Oestrogen, Progesterone and Adipose Tissue
Previous works have clearly demonstrated that female sex hormones influence adipose tissue metabolism differently in various fat depots (37). The typical female adipose tissue in the femoral-gluteal region in premenopausal women tends to accumulate fat, particularly during pregnancy, which can then be mobilized efficiently during lactation. These findings suggest a specific female function for this depot, to provide a reserve of energy for lactation purpose. In contrast, lipolytic responsiveness and sensitivity are higher in subcutaneous abdominal adipocytes.
The disappearance of this typical metabolic pattern with menopause and its reappearance with hormonal substitution indicate that sex steroid hormones exert an important influence here (38). The specific role of oestrogen and progesterone is, however, not fully clarified.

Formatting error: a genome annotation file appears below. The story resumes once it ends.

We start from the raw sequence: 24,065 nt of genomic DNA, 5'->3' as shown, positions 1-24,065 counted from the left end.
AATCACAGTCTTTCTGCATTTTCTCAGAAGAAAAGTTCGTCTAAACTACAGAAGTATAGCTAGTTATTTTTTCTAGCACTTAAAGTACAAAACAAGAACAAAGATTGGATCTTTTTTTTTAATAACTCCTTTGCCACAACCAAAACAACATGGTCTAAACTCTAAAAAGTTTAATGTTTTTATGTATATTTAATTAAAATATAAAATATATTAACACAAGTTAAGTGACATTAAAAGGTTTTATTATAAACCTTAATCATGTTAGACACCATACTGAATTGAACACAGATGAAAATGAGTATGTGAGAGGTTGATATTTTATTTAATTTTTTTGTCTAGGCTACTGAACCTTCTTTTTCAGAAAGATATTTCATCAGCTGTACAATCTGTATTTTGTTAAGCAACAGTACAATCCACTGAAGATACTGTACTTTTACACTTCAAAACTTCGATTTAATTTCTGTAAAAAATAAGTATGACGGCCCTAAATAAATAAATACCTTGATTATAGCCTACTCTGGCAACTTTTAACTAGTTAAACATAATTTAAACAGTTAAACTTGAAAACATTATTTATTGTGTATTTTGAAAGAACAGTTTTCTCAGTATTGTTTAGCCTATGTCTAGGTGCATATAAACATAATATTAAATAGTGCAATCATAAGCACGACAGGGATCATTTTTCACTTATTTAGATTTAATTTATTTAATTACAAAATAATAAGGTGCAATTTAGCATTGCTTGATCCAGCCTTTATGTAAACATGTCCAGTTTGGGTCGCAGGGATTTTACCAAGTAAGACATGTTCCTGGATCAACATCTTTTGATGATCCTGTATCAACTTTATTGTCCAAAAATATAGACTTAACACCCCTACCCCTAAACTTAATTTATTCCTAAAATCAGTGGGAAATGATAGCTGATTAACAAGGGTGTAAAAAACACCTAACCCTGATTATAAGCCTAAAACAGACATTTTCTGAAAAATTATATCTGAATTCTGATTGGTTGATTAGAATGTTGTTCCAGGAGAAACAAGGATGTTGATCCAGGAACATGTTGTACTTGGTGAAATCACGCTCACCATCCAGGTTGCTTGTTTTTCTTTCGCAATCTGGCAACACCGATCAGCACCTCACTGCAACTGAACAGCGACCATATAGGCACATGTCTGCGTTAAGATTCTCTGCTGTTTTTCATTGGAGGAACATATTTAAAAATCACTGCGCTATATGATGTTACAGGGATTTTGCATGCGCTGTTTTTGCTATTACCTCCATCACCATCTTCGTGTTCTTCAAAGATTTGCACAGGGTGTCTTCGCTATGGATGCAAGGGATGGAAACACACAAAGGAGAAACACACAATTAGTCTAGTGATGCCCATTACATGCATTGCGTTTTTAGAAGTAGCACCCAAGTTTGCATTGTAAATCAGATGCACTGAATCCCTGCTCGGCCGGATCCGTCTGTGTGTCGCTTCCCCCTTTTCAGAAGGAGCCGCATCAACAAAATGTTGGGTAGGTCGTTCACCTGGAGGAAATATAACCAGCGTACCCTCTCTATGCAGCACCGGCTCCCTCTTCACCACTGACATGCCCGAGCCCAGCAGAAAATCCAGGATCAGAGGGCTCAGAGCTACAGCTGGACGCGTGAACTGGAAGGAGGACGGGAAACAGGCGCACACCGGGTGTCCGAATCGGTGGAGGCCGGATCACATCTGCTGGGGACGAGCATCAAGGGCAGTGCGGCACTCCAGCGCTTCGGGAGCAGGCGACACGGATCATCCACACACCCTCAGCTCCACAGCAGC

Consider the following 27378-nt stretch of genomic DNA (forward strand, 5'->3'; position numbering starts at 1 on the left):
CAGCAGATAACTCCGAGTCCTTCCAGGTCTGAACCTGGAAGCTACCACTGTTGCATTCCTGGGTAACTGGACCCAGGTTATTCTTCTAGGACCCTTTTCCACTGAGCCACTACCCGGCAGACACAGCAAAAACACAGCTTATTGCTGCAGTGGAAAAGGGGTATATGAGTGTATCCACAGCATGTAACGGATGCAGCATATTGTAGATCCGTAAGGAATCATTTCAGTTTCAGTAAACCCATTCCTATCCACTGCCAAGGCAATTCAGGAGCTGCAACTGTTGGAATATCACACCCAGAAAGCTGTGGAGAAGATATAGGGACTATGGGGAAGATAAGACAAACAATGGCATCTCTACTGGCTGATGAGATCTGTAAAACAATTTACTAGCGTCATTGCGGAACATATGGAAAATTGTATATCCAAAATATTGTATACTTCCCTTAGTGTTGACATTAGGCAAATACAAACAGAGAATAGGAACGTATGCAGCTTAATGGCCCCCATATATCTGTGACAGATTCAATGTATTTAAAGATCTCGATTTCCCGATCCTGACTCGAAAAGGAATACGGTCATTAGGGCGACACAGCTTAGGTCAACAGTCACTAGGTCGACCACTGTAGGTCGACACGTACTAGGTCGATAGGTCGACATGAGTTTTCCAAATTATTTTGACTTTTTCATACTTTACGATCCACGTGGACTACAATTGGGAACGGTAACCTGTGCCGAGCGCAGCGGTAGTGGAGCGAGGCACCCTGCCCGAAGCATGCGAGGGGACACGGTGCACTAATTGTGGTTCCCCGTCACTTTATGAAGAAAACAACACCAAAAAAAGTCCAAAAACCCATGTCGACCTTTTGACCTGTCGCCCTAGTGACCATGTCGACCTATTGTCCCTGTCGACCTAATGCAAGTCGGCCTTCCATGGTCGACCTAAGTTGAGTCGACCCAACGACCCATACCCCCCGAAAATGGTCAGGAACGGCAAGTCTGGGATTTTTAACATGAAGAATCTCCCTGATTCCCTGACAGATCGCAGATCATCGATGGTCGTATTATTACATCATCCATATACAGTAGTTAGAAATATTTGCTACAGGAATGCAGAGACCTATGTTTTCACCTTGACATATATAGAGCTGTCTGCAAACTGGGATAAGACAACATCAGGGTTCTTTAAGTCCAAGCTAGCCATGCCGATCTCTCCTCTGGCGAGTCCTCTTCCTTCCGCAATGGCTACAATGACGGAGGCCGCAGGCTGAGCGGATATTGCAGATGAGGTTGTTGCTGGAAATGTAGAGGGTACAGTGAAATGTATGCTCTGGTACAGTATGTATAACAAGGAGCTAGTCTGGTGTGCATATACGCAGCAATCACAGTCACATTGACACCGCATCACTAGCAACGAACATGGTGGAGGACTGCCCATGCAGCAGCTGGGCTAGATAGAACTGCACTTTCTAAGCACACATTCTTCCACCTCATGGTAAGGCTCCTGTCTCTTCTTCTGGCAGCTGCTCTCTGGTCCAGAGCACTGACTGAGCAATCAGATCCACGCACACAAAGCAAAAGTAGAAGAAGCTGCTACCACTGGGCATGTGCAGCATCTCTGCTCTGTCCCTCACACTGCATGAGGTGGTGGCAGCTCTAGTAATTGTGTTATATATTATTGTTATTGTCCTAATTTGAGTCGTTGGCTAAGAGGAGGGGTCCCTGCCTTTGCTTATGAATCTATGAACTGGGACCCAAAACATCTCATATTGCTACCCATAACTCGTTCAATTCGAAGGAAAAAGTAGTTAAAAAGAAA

Furthermore, current data are from in vitro studies and there is no evidence relating to the effect of female sex hormones on adipose tissue in vivo, as there is in men.
Previous studies have demonstrated that increasing androgenicity in women, as reflected by low SHBG concentration, or an increase in the percentage of free testosterone, is associated with visceral obesity (7,39). Menopause seems to be associated with increasing body fat and with an increasing proportion of abdominal body fat distribution (40). It may be conceivable that these changes in body fat and its distribution are related to the marked decrease in oestrogen and progesterone levels associated with menopause. Consequently, it may therefore be hy-
TREATMENT: HORMONES Table 32.3 The effects of hormone replacement therapy on body composition
Body composition (vs. baseline)
Lean body mass
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